Now that the Moon is a waning crescent rising after midnight, observers in the British Isles can take advantage of at least three hours of darkness from 9pm BST to track down Comet Africano (C/2018 W2) at its closest and brightest as it speeds through the constellations of Pegasus, Pisces and Aquarius.
At 10:56 UT on 27 September, C/2018 W2 (Africano) passes just 0.494 astronomical units, or 74 million kilometres (46 million miles) from Earth. At this time the comet is moving against the stars of Pegasus at a rate of 3⅔ degrees per day, equivalent to the width of the full Moon every 3¼ hours.
Discovered almost simultaneously on 27 November 2018 by B. M. Africano with the Mount Lemmon 1.5-metre reflector and H. Groeller with the Catalina Sky Survey’s 0.68-metre Schmidt telescope (Africano’s report was submitted just 21 minutes earlier), C/2018 W2’s integrated magnitude is currently about +9 and may peak at about +8.5 over the coming week. Note that Comet Africano lies within a binocular field of view of outermost planet Neptune on the night of 3–4 October.
Having passed perihelion (closest point to the Sun) on 5 September, don’t miss any opportunities to view C/2018 W2 because it’s visiting the inner planets on a hyperbolic trajectory, meaning that it will never return to the Sun – unless its orbit is perturbed by the gravitational influence of a body in the outer Solar System in the distant future.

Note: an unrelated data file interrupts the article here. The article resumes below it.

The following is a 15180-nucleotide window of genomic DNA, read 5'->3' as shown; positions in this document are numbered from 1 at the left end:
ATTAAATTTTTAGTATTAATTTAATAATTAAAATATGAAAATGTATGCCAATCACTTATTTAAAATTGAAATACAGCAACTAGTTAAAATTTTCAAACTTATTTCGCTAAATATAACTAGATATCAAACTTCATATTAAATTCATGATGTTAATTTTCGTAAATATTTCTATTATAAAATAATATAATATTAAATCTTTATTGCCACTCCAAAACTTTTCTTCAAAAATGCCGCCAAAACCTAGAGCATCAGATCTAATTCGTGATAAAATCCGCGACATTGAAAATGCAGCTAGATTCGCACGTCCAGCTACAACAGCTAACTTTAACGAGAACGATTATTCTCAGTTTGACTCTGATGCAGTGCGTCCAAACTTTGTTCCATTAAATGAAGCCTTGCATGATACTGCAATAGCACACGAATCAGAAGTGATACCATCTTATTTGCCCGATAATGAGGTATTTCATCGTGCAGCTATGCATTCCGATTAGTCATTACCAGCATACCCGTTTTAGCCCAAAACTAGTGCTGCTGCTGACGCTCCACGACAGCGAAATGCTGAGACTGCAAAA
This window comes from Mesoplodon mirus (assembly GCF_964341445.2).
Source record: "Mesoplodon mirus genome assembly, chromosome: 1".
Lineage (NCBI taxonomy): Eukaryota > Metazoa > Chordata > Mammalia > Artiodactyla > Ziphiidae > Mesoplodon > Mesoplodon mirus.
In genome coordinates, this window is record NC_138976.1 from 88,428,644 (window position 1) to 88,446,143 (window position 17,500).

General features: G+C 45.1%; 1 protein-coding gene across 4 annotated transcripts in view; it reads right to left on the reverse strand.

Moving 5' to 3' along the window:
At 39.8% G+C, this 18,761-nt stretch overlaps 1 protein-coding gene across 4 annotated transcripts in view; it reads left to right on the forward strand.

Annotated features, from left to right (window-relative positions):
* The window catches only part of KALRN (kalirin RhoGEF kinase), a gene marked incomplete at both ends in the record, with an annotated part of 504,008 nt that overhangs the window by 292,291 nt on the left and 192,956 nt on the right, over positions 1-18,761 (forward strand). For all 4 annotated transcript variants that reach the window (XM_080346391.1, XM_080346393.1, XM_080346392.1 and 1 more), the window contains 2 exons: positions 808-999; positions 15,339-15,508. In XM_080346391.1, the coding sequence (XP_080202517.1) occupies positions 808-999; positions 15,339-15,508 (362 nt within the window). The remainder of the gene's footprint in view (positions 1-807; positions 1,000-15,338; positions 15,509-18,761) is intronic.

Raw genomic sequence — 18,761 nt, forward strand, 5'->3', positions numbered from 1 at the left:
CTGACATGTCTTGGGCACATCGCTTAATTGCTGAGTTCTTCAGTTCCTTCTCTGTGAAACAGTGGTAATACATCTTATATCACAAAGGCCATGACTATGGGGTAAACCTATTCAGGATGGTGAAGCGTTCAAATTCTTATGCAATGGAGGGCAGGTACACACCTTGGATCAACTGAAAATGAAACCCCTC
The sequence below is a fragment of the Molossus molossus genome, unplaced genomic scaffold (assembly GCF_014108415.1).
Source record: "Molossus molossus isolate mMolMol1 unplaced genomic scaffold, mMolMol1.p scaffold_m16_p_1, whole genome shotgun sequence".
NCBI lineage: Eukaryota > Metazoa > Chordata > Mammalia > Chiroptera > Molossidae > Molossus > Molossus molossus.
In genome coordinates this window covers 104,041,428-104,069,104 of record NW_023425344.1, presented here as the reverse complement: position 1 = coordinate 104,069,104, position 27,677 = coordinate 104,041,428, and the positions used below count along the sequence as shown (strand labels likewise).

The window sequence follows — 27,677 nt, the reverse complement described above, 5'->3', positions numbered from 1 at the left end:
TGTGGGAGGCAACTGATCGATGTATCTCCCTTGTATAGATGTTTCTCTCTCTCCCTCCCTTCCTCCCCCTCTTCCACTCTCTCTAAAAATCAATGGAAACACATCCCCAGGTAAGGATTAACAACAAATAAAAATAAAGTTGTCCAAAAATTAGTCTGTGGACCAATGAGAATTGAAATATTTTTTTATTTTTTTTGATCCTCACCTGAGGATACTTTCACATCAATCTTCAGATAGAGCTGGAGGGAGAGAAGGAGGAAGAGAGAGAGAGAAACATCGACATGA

Like buses, you can wait ages for a near-Earth asteroid – then two come along in quick succession. This weekend you also have the opportunity to view a 70-metre-wide space rock known as 2018 RC in backyard telescopes of 6-inch (15-cm) aperture and larger as its hurtles past Earth closer than the Moon.
An international team of scientists has solved an age-old scientific riddle by discovering that planetary rings, such as those orbiting Saturn, have a universally similar particle distribution. The study also suggests that Saturn’s rings are essentially in a steady state that does not depend on their history.
In the race towards the discovery of Planet Nine, scientists from around the world strive to calculate its orbit using the tracks left by the small bodies that move well beyond Neptune. Now, astronomers from Spain and Cambridge University have confirmed that the orbits of the six extreme trans-Neptunian objects that served as a reference to announce the existence of Planet Nine are not as stable as originally thought.